LUBBOCK, Texas — With the holidays approaching, Trista Hamsmith said on Tuesday that she hopes parents will take extra precautions when it comes to batteries.
Two years ago this week, Hamsmith’s 18-month-old daughter Reese died after she swallowed a button battery.
“This time of year is particularly scary,” Hamsmith started. “I don’t think it’s fair to say ‘avoid specific toys.’ I think that we must be diligent in knowing how those toys are powered and that they are secure.”
She said button batteries can be found in lots of household items.
“You’re gonna find them, especially this time of year, in things like tea light candles, greeting cards, and they’re in children’s toothbrushes,” Reese’s mom explained. “They’re in your kitchen, in your scales, in your meat thermometers, in your children’s thermometers that go in their mouth.”
Since her daughter’s passing, the family has successfully passed Reese’s Law.
“What that entails is having more and better warning labels on our packages that are a little stronger in their wording [and] have safe enclosures,” she shared. “It could be a screw. It could be a push-pull mechanism, but something that makes it to where if a remote, for example, drops on the floor, it’s not going to bust open.”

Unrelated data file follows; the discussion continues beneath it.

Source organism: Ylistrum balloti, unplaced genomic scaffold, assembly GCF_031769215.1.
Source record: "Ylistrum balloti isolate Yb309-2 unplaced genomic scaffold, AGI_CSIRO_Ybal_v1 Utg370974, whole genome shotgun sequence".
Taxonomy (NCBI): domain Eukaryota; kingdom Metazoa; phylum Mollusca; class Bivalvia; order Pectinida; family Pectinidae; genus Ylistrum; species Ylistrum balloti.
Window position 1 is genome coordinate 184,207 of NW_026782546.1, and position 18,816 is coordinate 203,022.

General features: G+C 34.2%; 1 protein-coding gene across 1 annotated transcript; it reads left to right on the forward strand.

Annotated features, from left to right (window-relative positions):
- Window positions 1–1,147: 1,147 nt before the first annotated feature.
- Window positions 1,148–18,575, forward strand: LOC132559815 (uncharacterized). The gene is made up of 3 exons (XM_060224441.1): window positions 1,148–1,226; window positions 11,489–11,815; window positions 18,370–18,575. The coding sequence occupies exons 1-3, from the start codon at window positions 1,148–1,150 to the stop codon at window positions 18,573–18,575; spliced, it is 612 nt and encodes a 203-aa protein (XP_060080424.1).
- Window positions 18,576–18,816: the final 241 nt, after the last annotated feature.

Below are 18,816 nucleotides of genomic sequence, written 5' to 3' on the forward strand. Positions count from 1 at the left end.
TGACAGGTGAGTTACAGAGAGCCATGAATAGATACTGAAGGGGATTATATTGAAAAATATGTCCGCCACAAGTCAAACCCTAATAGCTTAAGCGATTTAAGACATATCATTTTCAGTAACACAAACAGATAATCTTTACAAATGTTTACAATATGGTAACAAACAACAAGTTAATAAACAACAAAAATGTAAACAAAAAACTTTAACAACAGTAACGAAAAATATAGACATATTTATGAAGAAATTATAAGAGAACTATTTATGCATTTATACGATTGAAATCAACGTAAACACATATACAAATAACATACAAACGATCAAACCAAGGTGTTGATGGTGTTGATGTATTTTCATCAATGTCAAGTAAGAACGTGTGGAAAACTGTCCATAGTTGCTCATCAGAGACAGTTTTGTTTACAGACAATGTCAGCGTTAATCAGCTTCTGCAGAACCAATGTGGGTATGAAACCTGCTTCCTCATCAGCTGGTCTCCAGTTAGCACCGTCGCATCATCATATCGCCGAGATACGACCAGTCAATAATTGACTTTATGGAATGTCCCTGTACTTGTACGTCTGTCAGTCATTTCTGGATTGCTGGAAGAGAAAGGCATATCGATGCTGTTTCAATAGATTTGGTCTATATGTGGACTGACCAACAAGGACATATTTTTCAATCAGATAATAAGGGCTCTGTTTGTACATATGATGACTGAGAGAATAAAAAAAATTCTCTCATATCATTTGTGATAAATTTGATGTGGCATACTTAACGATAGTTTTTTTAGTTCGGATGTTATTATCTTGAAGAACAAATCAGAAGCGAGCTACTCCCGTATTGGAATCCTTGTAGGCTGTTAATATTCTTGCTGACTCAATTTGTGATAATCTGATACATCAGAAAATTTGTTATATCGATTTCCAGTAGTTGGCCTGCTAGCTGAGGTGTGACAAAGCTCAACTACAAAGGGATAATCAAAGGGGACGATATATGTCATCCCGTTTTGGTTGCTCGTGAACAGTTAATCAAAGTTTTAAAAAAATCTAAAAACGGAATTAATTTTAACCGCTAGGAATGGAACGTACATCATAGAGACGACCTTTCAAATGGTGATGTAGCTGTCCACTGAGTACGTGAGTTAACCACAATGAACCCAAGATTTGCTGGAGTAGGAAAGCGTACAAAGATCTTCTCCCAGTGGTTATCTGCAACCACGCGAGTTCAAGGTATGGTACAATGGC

If a family ends up in a situation similar to Reese’s, recognizing the warning signs could save a child’s life, her mom said.
“It mimics croup almost to a tee. So, one of the first things was the coughing; lots and lots of snot. Reese had lots of saliva.”
If you notice these symptoms in your child, Hamsmith implored, do not wait to get help.
“It is not a ‘wait 20 minutes’ situation. Minutes matter. Burns start within 20 minutes of being swallowed.”
Tell the doctors if you think your child swallowed a battery, so they get help right away, she said.
“All the rest of my batteries are in a childproof container, a Ziploc bag and high, high, high up on the counters to where the children can not reach them,” Hamsmith shared.
To learn more about Reese’s Law, click here.